Submitted by Steven on August 7, 2000 - 8:58am
Here is an opinion piece from the Times on the British Library thowing out old newspapers.\"The past never passes. It simply amasses,\" wrote the American poet Brad Leithauser. Librarians should take this to heart, but the Board of the British Library has decided that it is time to take on the role of winnower and to dispense with part of the piled-up past.\"
Submitted by Blake on August 6, 2000 - 7:43pm
Ruth writes:\"I am wondering if other libraries
(both public and academic) have seen the same
increase in overall usage we have seen. It seems like
since \"The Goblet of Fire\" came out every
library in our system has seen a significant jump in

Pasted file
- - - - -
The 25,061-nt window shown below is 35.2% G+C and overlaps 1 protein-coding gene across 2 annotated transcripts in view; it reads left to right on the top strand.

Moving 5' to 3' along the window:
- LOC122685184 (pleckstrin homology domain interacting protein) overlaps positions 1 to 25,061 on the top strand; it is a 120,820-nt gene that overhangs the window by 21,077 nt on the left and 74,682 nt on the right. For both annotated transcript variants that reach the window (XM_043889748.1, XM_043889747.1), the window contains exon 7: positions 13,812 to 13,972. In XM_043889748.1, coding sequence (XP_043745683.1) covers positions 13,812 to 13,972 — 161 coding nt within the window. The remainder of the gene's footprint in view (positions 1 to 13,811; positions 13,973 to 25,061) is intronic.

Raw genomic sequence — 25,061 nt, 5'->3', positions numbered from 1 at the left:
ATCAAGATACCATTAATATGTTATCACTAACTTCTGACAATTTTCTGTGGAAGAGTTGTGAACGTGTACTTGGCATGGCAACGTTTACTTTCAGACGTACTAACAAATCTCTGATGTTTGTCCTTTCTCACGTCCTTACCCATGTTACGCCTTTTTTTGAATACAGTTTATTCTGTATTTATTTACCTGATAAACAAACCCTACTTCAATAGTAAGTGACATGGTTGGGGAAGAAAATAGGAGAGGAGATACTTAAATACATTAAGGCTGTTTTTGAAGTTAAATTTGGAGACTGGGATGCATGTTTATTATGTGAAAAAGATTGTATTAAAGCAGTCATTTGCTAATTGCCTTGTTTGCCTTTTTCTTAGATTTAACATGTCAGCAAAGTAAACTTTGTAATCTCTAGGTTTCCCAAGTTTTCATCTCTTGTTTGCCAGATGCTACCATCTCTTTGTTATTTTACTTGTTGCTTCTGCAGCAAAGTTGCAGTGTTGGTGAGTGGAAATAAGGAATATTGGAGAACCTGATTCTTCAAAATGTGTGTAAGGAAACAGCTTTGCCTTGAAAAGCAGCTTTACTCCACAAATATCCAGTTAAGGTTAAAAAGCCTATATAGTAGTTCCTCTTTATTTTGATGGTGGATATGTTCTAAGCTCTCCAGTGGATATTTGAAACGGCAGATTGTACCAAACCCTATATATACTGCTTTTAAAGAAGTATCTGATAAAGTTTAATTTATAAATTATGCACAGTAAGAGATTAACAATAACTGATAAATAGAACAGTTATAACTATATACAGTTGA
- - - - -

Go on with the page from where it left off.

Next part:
usage, both adult and childrens. Are other systems
seeing this same phenomenon?\"
Harry did wonders for Amazon.com, is he doing the
same for libraries?Could this be his true magical
Submitted by Blake on August 6, 2000 - 7:34pm
had a rather interesting show on the other day. Free Speech
Fettered covered the new wave of attacks on the
1st Ammendment. The show was almost hard to
watch, due to what it covered, and
the web site does a good job covering most of what
was on the TV that night. The Chat
Transcipt is pretty interesting.
need to pay close attention to such questions and be
aware of efforts by powerful people in government and
private institutions who believe it is their duty to curb
offensive language with speech codes or bans on
certain kinds of behavior.
Submitted by Steven on August 6, 2000 - 2:55pm